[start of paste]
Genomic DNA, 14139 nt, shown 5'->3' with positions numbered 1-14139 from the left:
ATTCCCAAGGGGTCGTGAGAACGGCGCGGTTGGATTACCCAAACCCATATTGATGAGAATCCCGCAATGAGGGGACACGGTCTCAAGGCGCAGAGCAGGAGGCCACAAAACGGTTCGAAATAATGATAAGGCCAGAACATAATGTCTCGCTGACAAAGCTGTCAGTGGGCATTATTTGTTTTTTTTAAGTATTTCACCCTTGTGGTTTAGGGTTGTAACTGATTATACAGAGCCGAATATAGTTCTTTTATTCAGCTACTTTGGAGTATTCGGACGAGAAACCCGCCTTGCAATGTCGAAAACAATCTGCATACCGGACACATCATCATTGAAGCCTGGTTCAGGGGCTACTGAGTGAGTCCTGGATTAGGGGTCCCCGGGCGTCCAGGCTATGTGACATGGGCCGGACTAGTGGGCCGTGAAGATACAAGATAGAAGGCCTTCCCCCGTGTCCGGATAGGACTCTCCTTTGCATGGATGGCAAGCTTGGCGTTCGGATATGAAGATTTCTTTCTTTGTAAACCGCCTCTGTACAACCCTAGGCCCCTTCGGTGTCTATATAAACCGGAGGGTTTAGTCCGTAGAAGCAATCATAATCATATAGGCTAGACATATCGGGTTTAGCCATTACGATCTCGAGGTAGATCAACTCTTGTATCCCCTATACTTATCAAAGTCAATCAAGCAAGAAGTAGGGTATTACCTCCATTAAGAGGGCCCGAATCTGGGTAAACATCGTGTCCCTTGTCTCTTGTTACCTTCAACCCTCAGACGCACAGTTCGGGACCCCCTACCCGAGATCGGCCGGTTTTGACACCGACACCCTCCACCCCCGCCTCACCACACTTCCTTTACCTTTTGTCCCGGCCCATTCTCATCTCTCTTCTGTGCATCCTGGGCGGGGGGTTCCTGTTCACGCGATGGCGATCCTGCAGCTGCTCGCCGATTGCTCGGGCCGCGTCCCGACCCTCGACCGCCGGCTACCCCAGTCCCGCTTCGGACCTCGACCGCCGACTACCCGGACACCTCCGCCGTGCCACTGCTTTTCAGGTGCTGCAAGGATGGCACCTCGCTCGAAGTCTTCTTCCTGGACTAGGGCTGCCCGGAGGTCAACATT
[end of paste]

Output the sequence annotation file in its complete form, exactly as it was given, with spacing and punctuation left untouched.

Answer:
Genomic DNA, 14139 nt, shown 5'->3' with positions numbered 1-14139 from the left:
ATTCCCAAGGGGTCGTGAGAACGGCGCGGTTGGATTACCCAAACCCATATTGATGAGAATCCCGCAATGAGGGGACACGGTCTCAAGGCGCAGAGCAGGAGGCCACAAAACGGTTCGAAATAATGATAAGGCCAGAACATAATGTCTCGCTGACAAAGCTGTCAGTGGGCATTATTTGTTTTTTTTAAGTATTTCACCCTTGTGGTTTAGGGTTGTAACTGATTATACAGAGCCGAATATAGTTCTTTTATTCAGCTACTTTGGAGTATTCGGACGAGAAACCCGCCTTGCAATGTCGAAAACAATCTGCATACCGGACACATCATCATTGAAGCCTGGTTCAGGGGCTACTGAGTGAGTCCTGGATTAGGGGTCCCCGGGCGTCCAGGCTATGTGACATGGGCCGGACTAGTGGGCCGTGAAGATACAAGATAGAAGGCCTTCCCCCGTGTCCGGATAGGACTCTCCTTTGCATGGATGGCAAGCTTGGCGTTCGGATATGAAGATTTCTTTCTTTGTAAACCGCCTCTGTACAACCCTAGGCCCCTTCGGTGTCTATATAAACCGGAGGGTTTAGTCCGTAGAAGCAATCATAATCATATAGGCTAGACATATCGGGTTTAGCCATTACGATCTCGAGGTAGATCAACTCTTGTATCCCCTATACTTATCAAAGTCAATCAAGCAAGAAGTAGGGTATTACCTCCATTAAGAGGGCCCGAATCTGGGTAAACATCGTGTCCCTTGTCTCTTGTTACCTTCAACCCTCAGACGCACAGTTCGGGACCCCCTACCCGAGATCGGCCGGTTTTGACACCGACACCCTCCACCCCCGCCTCACCACACTTCCTTTACCTTTTGTCCCGGCCCATTCTCATCTCTCTTCTGTGCATCCTGGGCGGGGGGTTCCTGTTCACGCGATGGCGATCCTGCAGCTGCTCGCCGATTGCTCGGGCCGCGTCCCGACCCTCGACCGCCGGCTACCCCAGTCCCGCTTCGGACCTCGACCGCCGACTACCCGGACACCTCCGCCGTGCCACTGCTTTTCAGGTGCTGCAAGGATGGCACCTCGCTCGAAGTCTTCTTCCTGGACTAGGGCTGCCCGGAGGTCAACATT